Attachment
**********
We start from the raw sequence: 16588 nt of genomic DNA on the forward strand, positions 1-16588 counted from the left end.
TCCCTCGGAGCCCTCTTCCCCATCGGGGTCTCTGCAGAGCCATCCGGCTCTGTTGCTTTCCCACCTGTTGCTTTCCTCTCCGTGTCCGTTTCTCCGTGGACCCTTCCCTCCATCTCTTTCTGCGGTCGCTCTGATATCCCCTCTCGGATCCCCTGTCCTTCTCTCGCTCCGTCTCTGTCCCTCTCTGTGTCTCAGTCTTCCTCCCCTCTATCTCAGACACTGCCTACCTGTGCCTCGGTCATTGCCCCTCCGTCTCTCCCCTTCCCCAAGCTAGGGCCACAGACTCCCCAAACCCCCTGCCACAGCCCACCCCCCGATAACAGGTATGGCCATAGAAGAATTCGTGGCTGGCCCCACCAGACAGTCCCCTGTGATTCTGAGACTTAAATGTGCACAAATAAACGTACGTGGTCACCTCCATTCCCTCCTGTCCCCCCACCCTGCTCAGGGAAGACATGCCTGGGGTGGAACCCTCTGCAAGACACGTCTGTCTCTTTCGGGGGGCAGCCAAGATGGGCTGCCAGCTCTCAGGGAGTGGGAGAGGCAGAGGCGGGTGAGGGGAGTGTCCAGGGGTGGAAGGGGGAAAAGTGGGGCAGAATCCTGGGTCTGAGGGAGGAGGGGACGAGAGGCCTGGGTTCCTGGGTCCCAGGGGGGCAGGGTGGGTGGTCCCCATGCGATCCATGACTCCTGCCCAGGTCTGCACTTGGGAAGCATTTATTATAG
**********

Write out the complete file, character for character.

We start from the raw sequence: 16588 nt of genomic DNA on the forward strand, positions 1-16588 counted from the left end.
TCCCTCGGAGCCCTCTTCCCCATCGGGGTCTCTGCAGAGCCATCCGGCTCTGTTGCTTTCCCACCTGTTGCTTTCCTCTCCGTGTCCGTTTCTCCGTGGACCCTTCCCTCCATCTCTTTCTGCGGTCGCTCTGATATCCCCTCTCGGATCCCCTGTCCTTCTCTCGCTCCGTCTCTGTCCCTCTCTGTGTCTCAGTCTTCCTCCCCTCTATCTCAGACACTGCCTACCTGTGCCTCGGTCATTGCCCCTCCGTCTCTCCCCTTCCCCAAGCTAGGGCCACAGACTCCCCAAACCCCCTGCCACAGCCCACCCCCCGATAACAGGTATGGCCATAGAAGAATTCGTGGCTGGCCCCACCAGACAGTCCCCTGTGATTCTGAGACTTAAATGTGCACAAATAAACGTACGTGGTCACCTCCATTCCCTCCTGTCCCCCCACCCTGCTCAGGGAAGACATGCCTGGGGTGGAACCCTCTGCAAGACACGTCTGTCTCTTTCGGGGGGCAGCCAAGATGGGCTGCCAGCTCTCAGGGAGTGGGAGAGGCAGAGGCGGGTGAGGGGAGTGTCCAGGGGTGGAAGGGGGAAAAGTGGGGCAGAATCCTGGGTCTGAGGGAGGAGGGGACGAGAGGCCTGGGTTCCTGGGTCCCAGGGGGGCAGGGTGGGTGGTCCCCATGCGATCCATGACTCCTGCCCAGGTCTGCACTTGGGAAGCATTTATTATAG